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Northwest Side Homeowners Clear Out Basements After Floods

 Items taken from one flooded basement in a Northwest Side home.
Items taken from one flooded basement in a Northwest Side home.
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DNAinfo/Justin Breen

CHICAGO — Homeowners ripped out ruined carpet and drenched drywall and threw away water-logged possessions Friday, a day after torrential rains flooded basements throughout the Northwest Side.

Like many, Tony Ranallo couldn't sleep during the early morning hours Thursday as more than 5 1/2 inches of rain fell on his Jefferson Park home near Foster and Natoma avenues.

"I knew it was going to be bad," Ranallo said. "And at about 3:45 a.m., water started pouring in from the shower drains."

At its highest, Ranallo's basement had a foot-and-a-half of water. After about 45 minutes, the water receded, leaving black silt in its wake. Cabinets, a couch, a dryer — with 3 inches of water in it — and a dining room table had all been ruined.

"At least it wasn't sewage," Ranallo said.

Ranallo, who has lived in Jefferson Park for 15 years, said the flooding caused about $10,000 worth of damage. His house also flooded in 2010 during a similar spring storm.

About 150 homeowners in the 45th Ward, which includes Jefferson Park, reported basement flooding, said Owen Brugh, an aide to Ald. John Arena. Most of the flooded homes were in the northwestern corner of the ward, with sporadic flooding throughout Portage Park and Gladstone Park, Brugh said.

"We've been pretty lucky," Brugh said, praising the city water department's response to calls to clear drains.

In a message to residents, Arena credited the city's Rainblocker technology with keeping the water from flooding basements by keeping it on the streets.

"Homes here used to flood pretty regularly, and they don't anymore," Brugh said.

The system installs a restrictor valve in the storm water catch basin in the street, which reduces the amount of water that can flow from the street to the main sewer line. That allows for the sewer system to catch up with the heavy flow of water, which could otherwise force contaminated water back through homeowners' private lines and into the home's lowest spot — the basement, according to the city.

Ald. Mary O'Connor's 41st Ward, which includes Edgebrook and Sauganash, was among the hardest hit, with more than 350 residents calling to report their basements had flooded, said Jason Hernandez, an aide to O'Connor.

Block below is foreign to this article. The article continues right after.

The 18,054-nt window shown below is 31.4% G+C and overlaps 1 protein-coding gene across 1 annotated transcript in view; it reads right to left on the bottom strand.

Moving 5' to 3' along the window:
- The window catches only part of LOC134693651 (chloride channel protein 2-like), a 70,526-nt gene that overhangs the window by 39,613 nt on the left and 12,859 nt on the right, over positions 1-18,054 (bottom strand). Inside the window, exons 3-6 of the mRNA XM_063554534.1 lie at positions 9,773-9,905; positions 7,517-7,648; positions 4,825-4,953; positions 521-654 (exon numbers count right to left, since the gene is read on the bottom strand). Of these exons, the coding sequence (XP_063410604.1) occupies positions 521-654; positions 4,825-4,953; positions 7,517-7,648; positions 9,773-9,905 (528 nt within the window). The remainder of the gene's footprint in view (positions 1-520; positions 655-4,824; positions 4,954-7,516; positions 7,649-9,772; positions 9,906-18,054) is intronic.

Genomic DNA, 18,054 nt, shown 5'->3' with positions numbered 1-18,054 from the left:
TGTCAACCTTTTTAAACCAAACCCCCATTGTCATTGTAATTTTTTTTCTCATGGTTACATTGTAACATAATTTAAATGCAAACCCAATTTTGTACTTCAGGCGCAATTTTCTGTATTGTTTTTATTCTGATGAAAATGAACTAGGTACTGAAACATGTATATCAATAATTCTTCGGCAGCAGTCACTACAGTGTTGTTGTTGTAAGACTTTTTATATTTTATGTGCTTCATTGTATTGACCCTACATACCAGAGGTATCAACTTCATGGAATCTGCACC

O'Connor spent most of Thursday and Friday traveling through the ward keeping tabs on the clean up, Hernandez said.

"I was inspired to see neighbors helping one another to clear away debris and offer support in this time of need," O'Connor said in an email message to residents.

The rain turned the playground at Portage Park into a lake, and forced park officials to empty the indoor pool. Groh took a picture in the playground, pretending to use a canoe to travel through the flooded park.

"We were trying to make the best of a bad situation," Groh said. 

The fieldhouse's boxing room was flooded with 3 to 4 feet of water, but park district plumbers were able to pump it out right away and avoid any damage, Groh said.

"We are just re-starting our boxing program and I would have ben crushed if anything had happened to that room," Groh said. "We were very lucky."

Park officials also had to empty Portage Park's indoor pool because of dirty rain water that seeped through the walls, Groh said.

"We're taking this opportunity to give everything a good scrub," Groh said.

West of Portage Park, the downpours turned cemeteries throughout Dunning into lakes, Ald. Tim Cullerton (38th) said.

"It's a mess," Cullerton said, adding that most of the flooded basements in his ward were east of Naragansett Avenue between Irving Park Road and Addison Street.

The 3700 block of Pioneer Avenue, near Cumberland Avenue and Addison Street, was particularly hard hit, with so much water coming down the street that it seemed like a river, Cullerton said.

As they hauled water-logged carpet and furniture out of their basements, Cullerton said many were taking the damage in stride.

"Everyone keeps talking about what an extraordinary amount of water it was, and how flooding was inevitable," Cullerton said. "And then they say how glad they are that they aren't in Texas, and aren't in Boston. They are keeping it in perspective."